Some­thing to Lean On

A sur­pris­ing gift helped my son cope when he lost his spe­cial friend

Reader's Digest International - - Contents - BY LISA FIELDS

A sur­pris­ing gift helped my son cope when he lost his spe­cial friend.

MY SON AND DAUGH­TER had barely heard of their cousins Mar­cia and Julius be­fore we moved to their home­town two years ago. Be­cause we’d just be­come neigh­bors, I thought that my chil­dren should get to know them, so I in­vited the cousins over for a meet-and-greet one af­ter­noon. When the door­bell rang, my kids rushed to the door, thrilled at the prospect of hav­ing more rel­a­tives. In came Mar­cia, a chatty, re­tired school­teacher in her 70s. Shuf­fling in slowly be­hind her, re­ly­ing heav­ily on his cane, was her oc­to­ge­nar­ian hus­band, Julius—Juli for short. He wore a heavy cardi­gan

sweater de­spite the mild weather, a base­ball cap crammed down over a shock of white hair and a slight scowl. I hadn’t seen Juli since I’d be­come a mom, so I’d never won­dered be­fore whether or not he was kid-friendly. With one glance, I quickly de­cided that he prob­a­bly wasn’t.

Af­ter the in­tro­duc­tions, my kids ran off and played to­gether in the base­ment. A few min­utes later, with­out warn­ing, they bar­reled into the room where Mar­cia, Juli and I were sit­ting, cu­ri­ous about the cousins. My son Ben, who was 4 at the time, eyed Juli’s cane, which stood erect on its four­footed base. Then came the ques­tion.

“Why do you have a cane?” Ben wanted to know.

Juli hadn’t ex­pected my son to ad­dress him, and he hadn’t heard the ques­tion. He looked to me for help. “What? What does he want to know?” Juli de­manded of me gruffly.

I was em­bar­rassed to re­peat the ques­tion, but when I did, Juli seemed flat­tered that Ben had no­ticed some­thing about him. He gave a short ex­pla­na­tion, then in­vited Ben to try out the cane. My son looked to me for per­mis­sion, then ea­gerly stepped up to the cane, took it in hand and walked it around the room, rest­ing it on the floor ev­ery two feet. He re­turned it to Juli with a smile, then slipped away.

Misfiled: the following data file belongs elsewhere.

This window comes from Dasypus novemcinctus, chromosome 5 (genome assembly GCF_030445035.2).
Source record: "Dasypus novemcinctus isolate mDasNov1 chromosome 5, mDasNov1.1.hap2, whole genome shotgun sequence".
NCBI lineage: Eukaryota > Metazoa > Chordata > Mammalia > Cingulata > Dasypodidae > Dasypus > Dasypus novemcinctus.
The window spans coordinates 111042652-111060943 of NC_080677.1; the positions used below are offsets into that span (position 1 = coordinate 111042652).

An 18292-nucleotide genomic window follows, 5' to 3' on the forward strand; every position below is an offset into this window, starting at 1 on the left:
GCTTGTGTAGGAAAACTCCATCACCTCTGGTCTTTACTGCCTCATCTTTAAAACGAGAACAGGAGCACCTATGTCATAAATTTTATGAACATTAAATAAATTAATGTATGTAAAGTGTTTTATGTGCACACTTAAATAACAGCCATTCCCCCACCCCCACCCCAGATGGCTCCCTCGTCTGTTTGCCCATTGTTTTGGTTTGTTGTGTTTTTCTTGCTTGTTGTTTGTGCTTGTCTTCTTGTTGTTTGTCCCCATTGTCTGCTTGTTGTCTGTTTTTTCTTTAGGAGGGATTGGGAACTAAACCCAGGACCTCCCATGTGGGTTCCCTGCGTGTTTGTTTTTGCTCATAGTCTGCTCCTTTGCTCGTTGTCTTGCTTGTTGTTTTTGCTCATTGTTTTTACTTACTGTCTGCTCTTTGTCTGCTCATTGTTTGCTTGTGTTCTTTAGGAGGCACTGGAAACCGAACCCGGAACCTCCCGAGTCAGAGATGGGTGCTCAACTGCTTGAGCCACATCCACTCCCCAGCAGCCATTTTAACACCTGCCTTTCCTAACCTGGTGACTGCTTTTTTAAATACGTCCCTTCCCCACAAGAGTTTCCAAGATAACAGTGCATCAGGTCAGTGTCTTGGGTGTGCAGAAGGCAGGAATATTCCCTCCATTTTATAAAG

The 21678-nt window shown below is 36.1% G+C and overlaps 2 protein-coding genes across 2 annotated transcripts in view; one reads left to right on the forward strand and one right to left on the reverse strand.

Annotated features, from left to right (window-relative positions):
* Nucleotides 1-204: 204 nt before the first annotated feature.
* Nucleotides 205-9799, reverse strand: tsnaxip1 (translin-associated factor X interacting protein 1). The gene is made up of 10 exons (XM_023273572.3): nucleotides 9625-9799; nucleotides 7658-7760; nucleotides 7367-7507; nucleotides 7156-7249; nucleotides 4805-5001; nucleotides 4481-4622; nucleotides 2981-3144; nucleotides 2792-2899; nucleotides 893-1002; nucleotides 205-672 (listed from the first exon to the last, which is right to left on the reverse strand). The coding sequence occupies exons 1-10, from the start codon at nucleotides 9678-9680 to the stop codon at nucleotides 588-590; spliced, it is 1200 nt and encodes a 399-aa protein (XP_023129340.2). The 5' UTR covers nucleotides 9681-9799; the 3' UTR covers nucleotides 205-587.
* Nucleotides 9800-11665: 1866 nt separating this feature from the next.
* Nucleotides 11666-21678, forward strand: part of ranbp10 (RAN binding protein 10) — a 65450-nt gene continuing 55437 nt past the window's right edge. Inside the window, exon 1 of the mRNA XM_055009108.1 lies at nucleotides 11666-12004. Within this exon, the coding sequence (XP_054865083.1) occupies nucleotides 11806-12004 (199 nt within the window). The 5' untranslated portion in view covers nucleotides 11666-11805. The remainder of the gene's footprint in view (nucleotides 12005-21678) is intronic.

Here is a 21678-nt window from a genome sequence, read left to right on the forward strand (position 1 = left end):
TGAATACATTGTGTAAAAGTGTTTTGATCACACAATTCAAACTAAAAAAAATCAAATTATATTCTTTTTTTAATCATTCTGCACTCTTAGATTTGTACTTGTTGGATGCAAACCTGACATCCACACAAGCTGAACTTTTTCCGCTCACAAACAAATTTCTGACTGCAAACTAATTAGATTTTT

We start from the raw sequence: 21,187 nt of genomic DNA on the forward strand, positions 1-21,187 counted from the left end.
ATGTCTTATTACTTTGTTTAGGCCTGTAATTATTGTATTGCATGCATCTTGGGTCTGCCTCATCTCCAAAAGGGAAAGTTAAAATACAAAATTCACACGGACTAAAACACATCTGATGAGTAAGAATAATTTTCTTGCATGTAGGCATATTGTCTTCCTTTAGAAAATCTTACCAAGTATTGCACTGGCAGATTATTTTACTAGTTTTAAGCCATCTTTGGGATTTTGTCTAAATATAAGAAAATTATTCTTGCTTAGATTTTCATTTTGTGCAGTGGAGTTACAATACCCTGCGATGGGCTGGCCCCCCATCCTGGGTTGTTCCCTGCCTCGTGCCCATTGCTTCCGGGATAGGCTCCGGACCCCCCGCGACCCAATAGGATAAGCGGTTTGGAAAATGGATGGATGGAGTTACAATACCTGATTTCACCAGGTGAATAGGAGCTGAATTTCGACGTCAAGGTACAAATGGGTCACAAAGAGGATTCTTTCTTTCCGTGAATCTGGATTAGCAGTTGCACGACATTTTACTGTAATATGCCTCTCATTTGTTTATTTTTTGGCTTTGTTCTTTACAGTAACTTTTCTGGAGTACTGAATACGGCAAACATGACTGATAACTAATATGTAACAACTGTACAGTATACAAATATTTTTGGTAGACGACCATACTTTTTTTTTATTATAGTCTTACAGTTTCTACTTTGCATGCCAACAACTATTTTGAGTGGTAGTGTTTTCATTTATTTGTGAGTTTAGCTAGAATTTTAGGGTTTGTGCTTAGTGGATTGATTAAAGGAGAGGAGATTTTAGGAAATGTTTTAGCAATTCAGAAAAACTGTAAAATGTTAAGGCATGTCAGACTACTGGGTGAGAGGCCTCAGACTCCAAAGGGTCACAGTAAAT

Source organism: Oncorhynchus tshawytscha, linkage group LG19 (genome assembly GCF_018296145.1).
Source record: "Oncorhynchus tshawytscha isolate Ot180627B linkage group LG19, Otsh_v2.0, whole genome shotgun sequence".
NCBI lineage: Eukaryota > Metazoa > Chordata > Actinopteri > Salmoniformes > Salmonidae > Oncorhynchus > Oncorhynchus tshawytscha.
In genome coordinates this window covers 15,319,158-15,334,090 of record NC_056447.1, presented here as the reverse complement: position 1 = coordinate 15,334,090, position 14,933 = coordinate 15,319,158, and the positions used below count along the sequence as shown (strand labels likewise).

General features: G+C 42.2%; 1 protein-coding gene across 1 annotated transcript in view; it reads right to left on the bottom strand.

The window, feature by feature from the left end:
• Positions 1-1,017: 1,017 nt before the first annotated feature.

That af­ter­noon, my son popped in and out of the room where we were sit­ting sev­eral times, siz­ing up Juli. To­ward the end of the visit, Ben snuck over to Juli, word­lessly crawled into his lap and gave him a hug. Af­ter the ini­tial shock, Juli beamed. In an in­stant, he was hooked on my son.

From then on, Juli al­ways re­ferred to Ben as his buddy. The mis­matched two­some would chat like old friends, usu­ally af­ter Ben took a quick lap around the room with Juli’s cane for good mea­sure. Ben didn’t mind that Juli was older or slower; they were just pals.

Over the course of two years, Ben and Juli saw each other at a hand­ful of fam­ily din­ners, hol­i­day meals, birth­day cel­e­bra­tions and get­to­geth­ers. Once or twice, Mar­cia and Juli came to my house to babysit my chil­dren for an hour or two while I went to a par­ent-teacher meet­ing, which al­lowed for un­fil­tered fun.

No mat­ter that Juli couldn’t walk down the flight of stairs to the base­ment play­room to watch my son and daugh­ter put on a play. My chil­dren were more than happy to don cos­tumes and move their per­for­mance up­stairs to the fam­ily room, where they’d per­form for the cousins, then read books to­gether on the couch.

The two would chat like old friends. Ben didn’t mind that Juli was older or slower.

One warm, un­re­mark­able sum­mer evening, I re­ceived a somber phone call and learned that Juli had just passed away. Although he’d been frail, the news came as a shock to me. I spent the rest of the night fig­ur­ing out how to tell my kids about it. They’d never known some­one per­son­ally who had died, es­pe­cially not some­one whom they con­sid­ered a friend.

The next day, when I gen­tly shared the sad up­date, both of my chil­dren looked hor­ri­fied, un­sure what they should do or say about the ter­ri­ble loss. Ben, who was six by that time, cried and cried. I scooped him up, put him in my lap and rocked him back and forth, like I did when he was a baby.

I tried to ex­plain: Juli was 85; he was very old.

“That was so young!” Ben shouted be­tween tears.

He had been sick for a while; that’s why he’d walked with the cane.

“It’s not fair!”

I let him know that it wasn’t fair and that it was okay for him to cry.

Later that day, we de­cided to visit cousin Mar­cia. She hugged us all when we ar­rived, but her long­est, tight­est hug was for Ben—giv­ing him com­fort and tak­ing some for her­self. We stayed for a while, talk­ing and lis­ten­ing to sto­ries about their 50 years to­gether. Ben had of­ten stared in amaze­ment at the framed black-and­white pho­tos of Juli as a young man with dark hair, which dec­o­rated the cou­ples’ home. Now Ben was hear­ing sto­ries about his friend that dated back to that ear­lier era.

At one point dur­ing the af­ter­noon, Mar­cia pulled me aside and asked if she could give Ben some­thing to re­mem­ber Juli by. When I heard what it was, I sim­ply couldn’t say no.

When it was time to go, I let the kids know that they should say good-bye. As we were leav­ing, Mar­cia told Ben that she had some­thing spe­cial to give him that Juli had wanted him to have. With­out any fan­fare, she pre­sented him with Juli’s worn four-footed cane —the very one that I thought would be a point of con­tention at the start of their re­la­tion­ship.

Ben looked sur­prised, then hon­ored. He smiled shyly and thanked Mar­cia. Then he took the cane in hand, sup­port­ing him­self with it the way that he’d seen Juli do count­less times, and proudly walked out­side into the sun­shine.

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